Myths and Realities about Rising College Tuition

That’s the title of a new article I wrote for NASFAA.

Myths and Realities about Rising College Tuition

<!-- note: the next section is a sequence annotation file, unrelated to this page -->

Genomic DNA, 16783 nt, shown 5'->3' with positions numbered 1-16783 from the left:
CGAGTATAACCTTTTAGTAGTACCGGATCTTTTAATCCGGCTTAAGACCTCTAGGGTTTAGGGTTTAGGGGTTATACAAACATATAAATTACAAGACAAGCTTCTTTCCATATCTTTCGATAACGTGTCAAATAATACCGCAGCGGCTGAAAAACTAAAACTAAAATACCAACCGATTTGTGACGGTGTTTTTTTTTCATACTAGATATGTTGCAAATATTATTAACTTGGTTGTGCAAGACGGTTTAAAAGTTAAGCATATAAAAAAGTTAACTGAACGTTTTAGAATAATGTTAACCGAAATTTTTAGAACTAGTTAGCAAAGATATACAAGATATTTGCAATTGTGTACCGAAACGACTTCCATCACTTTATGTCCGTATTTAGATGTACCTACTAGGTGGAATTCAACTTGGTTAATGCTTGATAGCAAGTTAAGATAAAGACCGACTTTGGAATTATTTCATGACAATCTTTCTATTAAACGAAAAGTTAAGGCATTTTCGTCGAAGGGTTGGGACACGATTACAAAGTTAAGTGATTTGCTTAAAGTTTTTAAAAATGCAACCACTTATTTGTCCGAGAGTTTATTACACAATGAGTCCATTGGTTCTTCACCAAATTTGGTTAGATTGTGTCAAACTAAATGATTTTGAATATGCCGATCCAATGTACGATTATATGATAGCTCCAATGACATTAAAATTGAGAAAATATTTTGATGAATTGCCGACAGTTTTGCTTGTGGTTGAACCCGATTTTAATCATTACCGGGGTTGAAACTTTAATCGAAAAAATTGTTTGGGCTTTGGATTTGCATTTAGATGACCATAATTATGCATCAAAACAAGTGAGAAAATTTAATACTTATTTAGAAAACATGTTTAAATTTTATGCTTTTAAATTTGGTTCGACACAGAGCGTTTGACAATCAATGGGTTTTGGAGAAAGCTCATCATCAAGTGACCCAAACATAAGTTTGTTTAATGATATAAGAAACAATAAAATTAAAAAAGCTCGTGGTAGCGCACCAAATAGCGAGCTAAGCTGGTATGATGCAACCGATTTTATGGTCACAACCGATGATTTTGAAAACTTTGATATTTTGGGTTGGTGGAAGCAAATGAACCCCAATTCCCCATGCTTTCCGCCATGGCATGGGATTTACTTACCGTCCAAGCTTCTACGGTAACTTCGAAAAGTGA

For readers of WDCCSM, much of the argument will be familiar. The long term structural forces that drive college cost (and ultimately tuition) are dull, unsexy, and ultimately uninteresting if one is looking for clear villains to prosecute. It’s easier to latch onto supposed inefficiency, featherbedding, and resistance to productive change as the primary causes of “skyrocketing” tuition than it is to examine the data carefully and dispassionately. Our position on the major drivers of college cost often makes the policy community uncomfortable because the levers they can pull to effect productive change are so weak, and because the natural tendency is to use the tools of command and punishment in an era of tight budgets. The major causal forces for affordability problems over the last decade are shortfalls in state funding of higher education and rising income inequality in the United States, not frivolous amenity competitions among universities or wasteful faculty research. In this light, as policymakers consider their options, I would suggest that we adopt a higher education version of the Hippocratic Oath. First, do no harm.